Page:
What is it like to arrive in a new country where you know you will have to stay, but where nothing makes much sense? Tamsin Walker went to a Berlin theater using firsthand experiences to explore that very phenomenon.
Picking through some old notebooks this week, through things I wrote when I first arrived in Germany, with an understanding of neither the language nor the culture, I was immediately thrust back into the isolation I initially felt in my new home - a small Bavarian town where being foreign was in itself, foreign.
That though, was back in the '90s. A lifetime ago. Before social media and cheap airlines pulled the world in on itself, and time enough for things to have evolved. I often wonder what it would be like to arrive now, when the more globalized nature of the world would surely give me a head start in understanding my new home.
Or would it? If a play currently showing in Berlin is anything to go by, the answer would be seem to be no. Staged by the Exil Ensemble, which was established last year as part of the Maxim Gorki Theater, "Winterreise" - or "Winter Journey" as the piece is called, sees the Syrian and Palestinian cast set off on a two week January bus tour around their new country in a bid to better acquaint themselves with both it, and its people.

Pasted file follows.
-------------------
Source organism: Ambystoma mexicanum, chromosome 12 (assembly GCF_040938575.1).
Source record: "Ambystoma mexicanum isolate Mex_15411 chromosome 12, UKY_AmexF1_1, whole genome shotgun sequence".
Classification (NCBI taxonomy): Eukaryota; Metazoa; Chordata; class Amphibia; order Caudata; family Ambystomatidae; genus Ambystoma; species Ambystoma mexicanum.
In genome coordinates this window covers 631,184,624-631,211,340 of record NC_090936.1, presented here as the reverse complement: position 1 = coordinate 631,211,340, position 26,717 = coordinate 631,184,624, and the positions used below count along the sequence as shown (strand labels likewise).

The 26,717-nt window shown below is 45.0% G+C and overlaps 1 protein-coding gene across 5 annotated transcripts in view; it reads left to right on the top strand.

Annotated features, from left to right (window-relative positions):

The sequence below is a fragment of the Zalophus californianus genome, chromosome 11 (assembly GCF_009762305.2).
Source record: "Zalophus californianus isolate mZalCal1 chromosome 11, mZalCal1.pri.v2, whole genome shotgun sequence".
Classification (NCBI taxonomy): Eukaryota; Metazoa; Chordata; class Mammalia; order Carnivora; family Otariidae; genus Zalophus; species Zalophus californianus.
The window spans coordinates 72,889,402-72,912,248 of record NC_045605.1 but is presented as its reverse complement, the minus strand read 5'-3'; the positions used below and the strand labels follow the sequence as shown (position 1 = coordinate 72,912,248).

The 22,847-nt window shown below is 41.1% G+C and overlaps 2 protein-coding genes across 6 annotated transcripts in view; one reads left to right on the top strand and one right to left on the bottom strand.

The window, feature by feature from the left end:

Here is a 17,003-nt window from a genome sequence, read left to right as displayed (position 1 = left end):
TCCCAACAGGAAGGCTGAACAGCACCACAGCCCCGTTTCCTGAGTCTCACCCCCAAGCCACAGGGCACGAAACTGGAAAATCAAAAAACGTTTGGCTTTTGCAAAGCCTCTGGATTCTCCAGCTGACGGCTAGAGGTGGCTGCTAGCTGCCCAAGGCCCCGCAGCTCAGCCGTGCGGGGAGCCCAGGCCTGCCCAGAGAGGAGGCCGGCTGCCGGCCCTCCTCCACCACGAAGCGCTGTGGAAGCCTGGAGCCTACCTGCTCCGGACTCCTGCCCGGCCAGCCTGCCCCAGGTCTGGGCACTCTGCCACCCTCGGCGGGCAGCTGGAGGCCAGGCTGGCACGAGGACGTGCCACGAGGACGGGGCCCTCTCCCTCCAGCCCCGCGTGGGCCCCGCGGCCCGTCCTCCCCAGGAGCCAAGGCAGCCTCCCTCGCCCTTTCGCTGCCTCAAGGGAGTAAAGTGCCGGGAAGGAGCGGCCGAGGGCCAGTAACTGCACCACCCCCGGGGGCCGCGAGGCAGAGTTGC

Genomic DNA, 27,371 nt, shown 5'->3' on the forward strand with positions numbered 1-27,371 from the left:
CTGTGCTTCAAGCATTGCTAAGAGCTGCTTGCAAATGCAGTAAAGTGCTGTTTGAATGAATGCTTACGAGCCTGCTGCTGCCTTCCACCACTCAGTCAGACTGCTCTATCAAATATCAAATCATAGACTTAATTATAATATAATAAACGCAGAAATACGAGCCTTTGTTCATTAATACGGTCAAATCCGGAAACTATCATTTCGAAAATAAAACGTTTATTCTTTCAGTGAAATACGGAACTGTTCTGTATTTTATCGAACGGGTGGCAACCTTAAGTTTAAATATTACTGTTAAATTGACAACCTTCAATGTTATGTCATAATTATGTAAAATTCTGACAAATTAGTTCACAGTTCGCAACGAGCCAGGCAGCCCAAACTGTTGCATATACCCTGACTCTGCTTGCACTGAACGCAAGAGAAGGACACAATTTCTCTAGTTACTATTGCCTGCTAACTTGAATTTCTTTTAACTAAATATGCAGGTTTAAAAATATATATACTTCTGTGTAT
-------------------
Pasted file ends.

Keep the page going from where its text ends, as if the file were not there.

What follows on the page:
On the road again
To help them in this endeavor, they have Neils-the-native on board. His sometimes sorry attempts to explain the history, politics and cultural quirks of his native Deutschland involve a stop at the Munich football ground, a misjudged trip to the Buchenwald concentration camp and a jaunt to Dresden while an anti-Islamification PEGIDA protest is in full swing.
His pained efforts to explain the demonstration, which include stuttered offerings such as "It's about Muslims… not you personally, just the Muslim part of you," are flanked by the travelers' incremental revelations of what they have lost and abandoned in the name of a fresh start. The juxtaposition of hope and hatred is perfect.
As the journey, which the players really took, progresses, it offers insights both into their own cultures and the curious, often comic facets of life here in Germany. From open relationships and Wagner to endless hours of mushroom picking, the rules of sex and... the design of the nation's toilets.
When asked why German toilets have an inbuilt shelf from which human doings can stare up at the doer, Neils said he would be horrified if it were any other way, because "you can learn a lot about your inner self" through what you excrete. "It's part of our culture," he claimed. Resolutely.
That, ultimately, is what "Winterreise" is about. The exploration of different cultures and the clear fact that there is ample space for one to exist within another. The Exil Ensemble illustrated that poignant point beautifully. And in so doing, cast the rest of us in our own offstage roles. Enduring parts, all of equal and equally vital importance.